It has been busy in (and beyond) the Music room this term! Year 8 has now finished their unit on the keyboard and have moved onto the ukulele, which they are enjoying. Year 9 is also finishing up on their Blues Music unit, which concludes with the students performing a blues song that they compose in groups. They will move onto Pop Music in Term 3. Year 10 has been busy working on composing an individual classical piece of work, using music notation software and Year 11 is working on two practical pieces that they will perform early next term. Year 12 is on the home stretch! All students are working on their individual practical pieces, as well as fine tuning their aural skills in preparation for the HSC Trial exams mid next term.

Student performing on piano
Music performance on piano
Guitar and singing performance
Guitar and singing performance

It has also been a very busy time beyond the classroom. Every week we have had our talented students perform at the “KMHS Friday Lunchtime Concerts” for their peers and teachers. This creates a great vibe in the playground and the spectators love it! The students have been working hard organising their songs and rehearsing during break time to make sure their performances are exceptional!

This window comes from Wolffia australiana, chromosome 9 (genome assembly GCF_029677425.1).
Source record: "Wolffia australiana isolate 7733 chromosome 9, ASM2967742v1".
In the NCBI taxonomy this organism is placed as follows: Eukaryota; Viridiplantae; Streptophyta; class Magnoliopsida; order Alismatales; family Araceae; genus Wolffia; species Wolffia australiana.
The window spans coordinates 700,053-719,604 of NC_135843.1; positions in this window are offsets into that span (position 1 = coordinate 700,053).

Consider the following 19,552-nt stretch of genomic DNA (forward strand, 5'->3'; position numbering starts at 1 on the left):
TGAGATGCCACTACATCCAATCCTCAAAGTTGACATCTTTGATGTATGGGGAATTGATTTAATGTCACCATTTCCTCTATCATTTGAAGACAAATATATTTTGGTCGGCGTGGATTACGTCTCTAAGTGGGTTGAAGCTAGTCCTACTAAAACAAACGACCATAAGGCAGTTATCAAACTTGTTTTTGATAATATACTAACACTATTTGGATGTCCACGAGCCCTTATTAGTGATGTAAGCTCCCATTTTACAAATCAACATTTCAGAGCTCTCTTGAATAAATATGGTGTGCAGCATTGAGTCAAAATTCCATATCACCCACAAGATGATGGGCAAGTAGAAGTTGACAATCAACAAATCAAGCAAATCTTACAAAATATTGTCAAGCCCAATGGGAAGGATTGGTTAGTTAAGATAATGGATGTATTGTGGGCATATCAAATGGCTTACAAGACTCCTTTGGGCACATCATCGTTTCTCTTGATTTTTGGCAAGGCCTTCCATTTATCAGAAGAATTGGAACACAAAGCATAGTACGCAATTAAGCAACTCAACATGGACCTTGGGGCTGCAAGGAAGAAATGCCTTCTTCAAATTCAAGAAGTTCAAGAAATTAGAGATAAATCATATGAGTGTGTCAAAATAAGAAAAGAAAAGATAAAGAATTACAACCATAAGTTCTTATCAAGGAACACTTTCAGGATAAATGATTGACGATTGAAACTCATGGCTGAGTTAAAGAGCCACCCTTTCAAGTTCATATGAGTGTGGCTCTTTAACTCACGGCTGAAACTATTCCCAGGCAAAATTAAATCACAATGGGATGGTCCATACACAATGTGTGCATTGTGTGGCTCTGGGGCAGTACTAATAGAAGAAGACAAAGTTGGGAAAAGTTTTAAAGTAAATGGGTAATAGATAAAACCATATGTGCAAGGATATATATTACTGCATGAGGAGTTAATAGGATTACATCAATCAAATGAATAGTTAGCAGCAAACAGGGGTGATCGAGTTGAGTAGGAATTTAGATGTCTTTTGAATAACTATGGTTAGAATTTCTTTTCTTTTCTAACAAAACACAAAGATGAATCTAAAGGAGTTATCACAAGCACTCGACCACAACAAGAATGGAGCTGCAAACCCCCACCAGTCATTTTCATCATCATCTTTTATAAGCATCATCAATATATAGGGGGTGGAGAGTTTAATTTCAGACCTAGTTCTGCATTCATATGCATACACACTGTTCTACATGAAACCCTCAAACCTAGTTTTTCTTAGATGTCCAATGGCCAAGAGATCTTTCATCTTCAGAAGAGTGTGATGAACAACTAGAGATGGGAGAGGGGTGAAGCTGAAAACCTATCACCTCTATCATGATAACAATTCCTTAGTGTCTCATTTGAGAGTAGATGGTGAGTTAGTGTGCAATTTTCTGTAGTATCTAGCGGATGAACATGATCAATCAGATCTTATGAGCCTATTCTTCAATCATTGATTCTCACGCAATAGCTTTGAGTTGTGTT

Lunchtime music entertainment in courtyard
Courtyard Lunchtime Concert time

Music notes:

  • Mollie from Year 11 and the KMHS sound crew were successful in getting into Central Coast Showcase, which will be held at Laycock Street Theatre on Wednesday 24th August. This is a fantastic achievement.
  • Mollie, Billy and James from Years 10-11 performed exceptionally well at the STARS awards.
  • Music students from across the years were involved in providing entertainment as part of the ‘Give me 5 for Kids’ fundraiser, organised by Mr Cartner during Week 9.
  • The highly successful Music Tuition Program continues to run in the school. With 18 students currently enrolled in the program, that number is set to increase next term. ‘Creative Rush Music’, run by experienced music teacher Tanya Reader, offers our students vocal, guitar, drums, bass and piano tuition.
  • The Year 11 Music students filmed a music video for their cover of Elvis’ ‘Can’t help falling in love with you’, which was an incredibly creative experience for the students.

HSIE